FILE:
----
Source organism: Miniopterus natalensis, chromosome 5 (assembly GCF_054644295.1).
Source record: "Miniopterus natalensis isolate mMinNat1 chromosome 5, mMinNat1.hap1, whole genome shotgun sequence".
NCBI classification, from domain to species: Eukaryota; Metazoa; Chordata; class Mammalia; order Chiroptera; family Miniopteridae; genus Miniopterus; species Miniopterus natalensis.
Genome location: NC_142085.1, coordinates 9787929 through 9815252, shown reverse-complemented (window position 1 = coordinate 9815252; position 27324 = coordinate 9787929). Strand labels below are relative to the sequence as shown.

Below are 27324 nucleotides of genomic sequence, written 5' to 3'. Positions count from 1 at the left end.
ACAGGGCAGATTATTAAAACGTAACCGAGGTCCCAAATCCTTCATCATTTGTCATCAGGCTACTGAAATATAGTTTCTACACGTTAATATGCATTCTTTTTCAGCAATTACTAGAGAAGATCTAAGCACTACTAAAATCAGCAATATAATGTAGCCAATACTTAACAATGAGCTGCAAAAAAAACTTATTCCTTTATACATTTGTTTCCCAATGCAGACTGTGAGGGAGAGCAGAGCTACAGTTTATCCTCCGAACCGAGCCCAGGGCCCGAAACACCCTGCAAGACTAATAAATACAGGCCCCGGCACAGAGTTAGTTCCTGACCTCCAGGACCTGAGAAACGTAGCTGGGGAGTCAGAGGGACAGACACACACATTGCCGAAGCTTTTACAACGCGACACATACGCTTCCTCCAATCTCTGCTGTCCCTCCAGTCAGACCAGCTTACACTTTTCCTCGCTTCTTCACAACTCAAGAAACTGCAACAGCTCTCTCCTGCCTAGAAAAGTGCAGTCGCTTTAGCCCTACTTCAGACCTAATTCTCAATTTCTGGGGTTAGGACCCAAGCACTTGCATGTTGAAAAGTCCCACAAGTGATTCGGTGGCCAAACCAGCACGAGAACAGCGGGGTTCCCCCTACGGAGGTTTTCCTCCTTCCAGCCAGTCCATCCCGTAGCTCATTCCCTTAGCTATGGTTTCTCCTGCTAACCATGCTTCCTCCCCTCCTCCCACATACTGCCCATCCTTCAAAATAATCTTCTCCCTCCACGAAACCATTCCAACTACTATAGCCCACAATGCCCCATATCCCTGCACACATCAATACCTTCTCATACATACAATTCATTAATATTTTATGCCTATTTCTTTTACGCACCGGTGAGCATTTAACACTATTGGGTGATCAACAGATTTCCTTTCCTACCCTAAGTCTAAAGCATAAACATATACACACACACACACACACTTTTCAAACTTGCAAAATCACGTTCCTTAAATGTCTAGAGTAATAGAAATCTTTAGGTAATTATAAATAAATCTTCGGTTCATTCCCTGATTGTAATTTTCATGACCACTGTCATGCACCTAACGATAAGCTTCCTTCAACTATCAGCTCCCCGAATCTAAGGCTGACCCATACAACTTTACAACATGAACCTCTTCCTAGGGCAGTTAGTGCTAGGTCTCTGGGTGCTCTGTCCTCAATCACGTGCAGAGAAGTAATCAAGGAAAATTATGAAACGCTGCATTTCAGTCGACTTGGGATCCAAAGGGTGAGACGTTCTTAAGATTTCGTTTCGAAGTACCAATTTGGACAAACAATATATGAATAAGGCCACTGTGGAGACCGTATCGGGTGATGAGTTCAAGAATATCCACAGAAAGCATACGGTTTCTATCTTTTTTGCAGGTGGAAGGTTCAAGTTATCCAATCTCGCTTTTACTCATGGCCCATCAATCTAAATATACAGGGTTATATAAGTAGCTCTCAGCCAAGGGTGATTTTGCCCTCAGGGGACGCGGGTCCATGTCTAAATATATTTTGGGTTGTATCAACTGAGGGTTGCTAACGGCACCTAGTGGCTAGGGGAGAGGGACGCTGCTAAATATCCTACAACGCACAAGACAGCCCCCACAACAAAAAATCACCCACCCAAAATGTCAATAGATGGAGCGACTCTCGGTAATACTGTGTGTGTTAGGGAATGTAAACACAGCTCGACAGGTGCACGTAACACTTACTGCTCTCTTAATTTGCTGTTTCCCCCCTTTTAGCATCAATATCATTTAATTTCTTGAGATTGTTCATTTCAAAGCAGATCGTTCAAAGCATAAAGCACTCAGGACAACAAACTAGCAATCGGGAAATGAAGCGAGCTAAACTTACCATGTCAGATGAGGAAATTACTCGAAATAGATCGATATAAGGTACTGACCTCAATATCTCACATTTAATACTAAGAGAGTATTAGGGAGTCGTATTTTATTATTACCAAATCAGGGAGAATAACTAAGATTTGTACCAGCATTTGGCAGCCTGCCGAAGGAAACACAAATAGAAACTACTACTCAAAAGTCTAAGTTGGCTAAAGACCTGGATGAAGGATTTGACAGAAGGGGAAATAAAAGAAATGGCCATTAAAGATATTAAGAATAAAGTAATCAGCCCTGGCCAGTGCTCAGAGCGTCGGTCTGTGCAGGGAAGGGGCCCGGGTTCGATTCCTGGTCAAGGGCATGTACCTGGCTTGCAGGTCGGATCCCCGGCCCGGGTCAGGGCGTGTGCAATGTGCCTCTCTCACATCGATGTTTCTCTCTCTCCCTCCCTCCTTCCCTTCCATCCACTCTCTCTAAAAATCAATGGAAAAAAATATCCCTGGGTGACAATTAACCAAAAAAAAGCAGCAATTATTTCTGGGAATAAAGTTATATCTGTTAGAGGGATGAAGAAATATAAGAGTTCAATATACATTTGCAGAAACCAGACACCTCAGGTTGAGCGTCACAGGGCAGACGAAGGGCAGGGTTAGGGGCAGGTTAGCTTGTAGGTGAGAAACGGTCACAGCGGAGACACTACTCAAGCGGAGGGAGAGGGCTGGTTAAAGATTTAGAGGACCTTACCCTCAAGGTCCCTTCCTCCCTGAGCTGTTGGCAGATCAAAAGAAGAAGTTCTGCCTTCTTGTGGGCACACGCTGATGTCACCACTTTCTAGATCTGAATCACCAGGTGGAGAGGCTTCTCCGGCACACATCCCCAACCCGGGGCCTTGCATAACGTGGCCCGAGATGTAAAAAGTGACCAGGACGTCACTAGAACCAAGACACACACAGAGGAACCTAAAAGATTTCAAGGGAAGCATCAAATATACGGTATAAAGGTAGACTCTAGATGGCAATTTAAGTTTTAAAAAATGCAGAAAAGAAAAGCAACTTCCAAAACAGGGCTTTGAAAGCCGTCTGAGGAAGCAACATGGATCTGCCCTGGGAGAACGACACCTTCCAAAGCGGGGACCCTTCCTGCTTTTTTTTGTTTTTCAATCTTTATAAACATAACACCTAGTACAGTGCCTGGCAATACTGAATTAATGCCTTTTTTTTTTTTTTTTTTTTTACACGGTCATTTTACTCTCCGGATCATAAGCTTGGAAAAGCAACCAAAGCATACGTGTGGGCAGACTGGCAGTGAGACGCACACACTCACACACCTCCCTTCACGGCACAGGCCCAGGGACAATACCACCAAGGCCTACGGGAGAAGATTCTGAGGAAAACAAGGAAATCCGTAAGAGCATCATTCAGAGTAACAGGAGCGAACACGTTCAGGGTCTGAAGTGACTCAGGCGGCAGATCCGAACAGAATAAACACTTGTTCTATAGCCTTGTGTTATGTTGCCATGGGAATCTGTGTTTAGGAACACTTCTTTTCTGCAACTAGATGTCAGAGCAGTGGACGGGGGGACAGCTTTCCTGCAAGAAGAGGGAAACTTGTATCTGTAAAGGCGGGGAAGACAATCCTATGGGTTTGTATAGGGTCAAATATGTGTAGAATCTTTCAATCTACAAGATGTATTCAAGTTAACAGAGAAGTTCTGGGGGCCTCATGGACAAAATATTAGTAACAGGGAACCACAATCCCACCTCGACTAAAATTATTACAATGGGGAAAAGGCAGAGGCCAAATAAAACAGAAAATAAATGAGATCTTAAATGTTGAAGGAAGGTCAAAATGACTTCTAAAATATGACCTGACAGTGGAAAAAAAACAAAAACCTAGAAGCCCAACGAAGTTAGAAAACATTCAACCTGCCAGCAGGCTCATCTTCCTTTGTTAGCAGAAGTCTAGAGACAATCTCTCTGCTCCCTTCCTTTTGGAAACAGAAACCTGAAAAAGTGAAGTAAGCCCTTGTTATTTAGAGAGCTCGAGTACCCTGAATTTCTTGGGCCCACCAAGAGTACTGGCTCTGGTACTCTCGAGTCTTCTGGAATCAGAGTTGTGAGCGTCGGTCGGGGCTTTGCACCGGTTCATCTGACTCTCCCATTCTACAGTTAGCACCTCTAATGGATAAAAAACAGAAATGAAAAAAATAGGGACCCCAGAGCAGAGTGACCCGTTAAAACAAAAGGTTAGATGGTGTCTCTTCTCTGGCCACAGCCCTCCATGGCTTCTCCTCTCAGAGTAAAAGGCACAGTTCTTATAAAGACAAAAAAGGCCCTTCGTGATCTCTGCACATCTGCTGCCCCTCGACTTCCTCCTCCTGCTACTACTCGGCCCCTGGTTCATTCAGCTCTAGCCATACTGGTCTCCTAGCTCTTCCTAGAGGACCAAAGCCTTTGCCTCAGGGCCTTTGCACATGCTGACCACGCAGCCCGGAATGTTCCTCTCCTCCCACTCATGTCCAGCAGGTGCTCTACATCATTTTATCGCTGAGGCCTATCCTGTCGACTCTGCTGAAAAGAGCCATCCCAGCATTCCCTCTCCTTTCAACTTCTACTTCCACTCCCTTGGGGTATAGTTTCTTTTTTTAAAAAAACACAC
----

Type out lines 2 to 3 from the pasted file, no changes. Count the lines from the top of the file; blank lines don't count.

Source record: "Miniopterus natalensis isolate mMinNat1 chromosome 5, mMinNat1.hap1, whole genome shotgun sequence".
NCBI classification, from domain to species: Eukaryota; Metazoa; Chordata; class Mammalia; order Chiroptera; family Miniopteridae; genus Miniopterus; species Miniopterus natalensis.